Saving the Good Behavior for School
Thoughts & Reflections
“How’s she doing??” A parent asks, with perhaps a bit of caution in their voice. “Wonderful!” we gush, eager to share all the latest achievements, treasured moments, kind words and actions we see during the day.
The shoulders sag with relief, but also with confusion. “We’ve been having such a hard time at home. I asked her to put on her shoes and she threw them!! That’s never happened before!”
“Why is she so good for you, but not at home?”
Of course, we want to hear that we’re on our best behavior in public, that we’re not as unpleasant to our friends as we might be with our family when we’re hungry and tired and our sister has teased us just one too many times, but why is that? Why do we save the best behavior for the outside world?
We know our families will ALWAYS love us. We can be unpleasant and still know we’re loved. In fact, it’s not unusual to test that. Will you still love me if I…?? It’s a natural part of a child’s development, to test that unconditional love, to subconsciously try and see if there’s anything you can do that would put you outside of the tribe, no longer in relationship with your Whole World, your Family.
We don’t do this on purpose. We feel safe. When we’re in public, at work or running errands, we must be pleasant. Strangers or colleagues will not love us no matter what. But at home, when blood sugar is low and tiredness is at an all-time high, the slightest affront can send us off the deep end. We test limits, and we are so incredibly assured when the relationship withstands all tests, there is no limit to love and forgiveness.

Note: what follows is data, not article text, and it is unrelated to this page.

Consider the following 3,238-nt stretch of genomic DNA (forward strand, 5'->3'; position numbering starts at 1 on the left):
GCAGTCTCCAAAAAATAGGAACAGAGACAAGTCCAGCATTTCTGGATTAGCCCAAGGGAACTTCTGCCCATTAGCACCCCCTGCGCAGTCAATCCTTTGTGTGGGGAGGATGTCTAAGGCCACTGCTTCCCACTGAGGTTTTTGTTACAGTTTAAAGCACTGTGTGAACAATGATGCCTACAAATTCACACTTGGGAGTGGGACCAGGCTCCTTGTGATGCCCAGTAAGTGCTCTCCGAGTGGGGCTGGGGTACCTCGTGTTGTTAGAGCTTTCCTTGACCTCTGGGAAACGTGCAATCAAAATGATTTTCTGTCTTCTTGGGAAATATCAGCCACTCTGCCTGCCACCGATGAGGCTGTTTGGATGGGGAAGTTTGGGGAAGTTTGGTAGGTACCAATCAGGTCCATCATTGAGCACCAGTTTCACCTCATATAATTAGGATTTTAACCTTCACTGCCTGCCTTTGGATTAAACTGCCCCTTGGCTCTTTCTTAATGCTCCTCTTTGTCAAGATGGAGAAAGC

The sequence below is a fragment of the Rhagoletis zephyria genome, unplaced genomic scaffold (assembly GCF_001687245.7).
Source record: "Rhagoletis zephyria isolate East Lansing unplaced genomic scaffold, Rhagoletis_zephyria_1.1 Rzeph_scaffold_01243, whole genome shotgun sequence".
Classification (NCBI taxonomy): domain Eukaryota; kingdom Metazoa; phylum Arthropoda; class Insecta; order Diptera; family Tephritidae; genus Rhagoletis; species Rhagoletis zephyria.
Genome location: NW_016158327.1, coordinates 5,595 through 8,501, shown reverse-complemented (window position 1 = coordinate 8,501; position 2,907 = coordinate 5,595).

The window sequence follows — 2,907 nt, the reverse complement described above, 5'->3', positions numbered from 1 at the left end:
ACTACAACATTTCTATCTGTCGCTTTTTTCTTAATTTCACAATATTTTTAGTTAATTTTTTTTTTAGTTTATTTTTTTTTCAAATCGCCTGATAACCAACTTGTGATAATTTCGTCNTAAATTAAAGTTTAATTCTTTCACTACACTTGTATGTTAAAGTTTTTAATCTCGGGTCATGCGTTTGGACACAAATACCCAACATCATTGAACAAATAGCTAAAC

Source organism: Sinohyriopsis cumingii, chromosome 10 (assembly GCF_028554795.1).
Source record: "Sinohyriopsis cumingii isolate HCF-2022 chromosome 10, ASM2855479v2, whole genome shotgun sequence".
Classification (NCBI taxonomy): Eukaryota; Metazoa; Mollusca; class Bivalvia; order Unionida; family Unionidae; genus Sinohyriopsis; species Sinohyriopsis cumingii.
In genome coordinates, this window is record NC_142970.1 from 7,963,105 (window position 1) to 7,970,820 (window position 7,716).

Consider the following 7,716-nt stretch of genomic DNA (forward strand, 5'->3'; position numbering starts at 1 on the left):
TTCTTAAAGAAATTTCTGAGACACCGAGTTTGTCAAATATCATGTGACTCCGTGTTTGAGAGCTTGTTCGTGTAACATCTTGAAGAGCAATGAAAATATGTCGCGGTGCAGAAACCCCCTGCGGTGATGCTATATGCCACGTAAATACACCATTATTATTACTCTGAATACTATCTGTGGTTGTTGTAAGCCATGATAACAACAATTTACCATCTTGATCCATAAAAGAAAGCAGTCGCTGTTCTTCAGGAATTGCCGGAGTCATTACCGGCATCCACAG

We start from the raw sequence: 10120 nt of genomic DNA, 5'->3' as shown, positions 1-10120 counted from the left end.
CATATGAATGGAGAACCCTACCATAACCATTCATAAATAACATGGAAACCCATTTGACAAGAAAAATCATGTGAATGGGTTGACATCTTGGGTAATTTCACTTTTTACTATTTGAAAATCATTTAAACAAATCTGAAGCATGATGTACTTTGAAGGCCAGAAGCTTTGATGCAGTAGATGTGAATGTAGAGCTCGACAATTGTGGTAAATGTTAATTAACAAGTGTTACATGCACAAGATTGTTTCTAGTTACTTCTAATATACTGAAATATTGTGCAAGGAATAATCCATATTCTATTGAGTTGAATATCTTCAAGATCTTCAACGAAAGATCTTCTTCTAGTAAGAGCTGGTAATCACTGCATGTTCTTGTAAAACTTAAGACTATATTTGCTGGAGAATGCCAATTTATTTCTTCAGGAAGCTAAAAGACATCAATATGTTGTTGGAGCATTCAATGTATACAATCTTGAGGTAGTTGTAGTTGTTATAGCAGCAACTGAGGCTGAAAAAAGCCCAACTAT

We do this even as adults, so it shouldn’t be surprising when we see this behavior in children. They somehow know, their friends won’t be endlessly patient and kind if, when asking for help with their shoes, they yell, or kick the shoes off, or run away when someone offers to help, or burst into tears when someone ties the laces “the wrong way,” or any number of things we feel we can do with our family.
At home, you feel safe. You know you are loved even when you aren’t on your best behavior. You know you can have a temper tantrum and still have a good cuddle before bed.
Because, no matter what, you are loved.
Written by:Charlotte Wood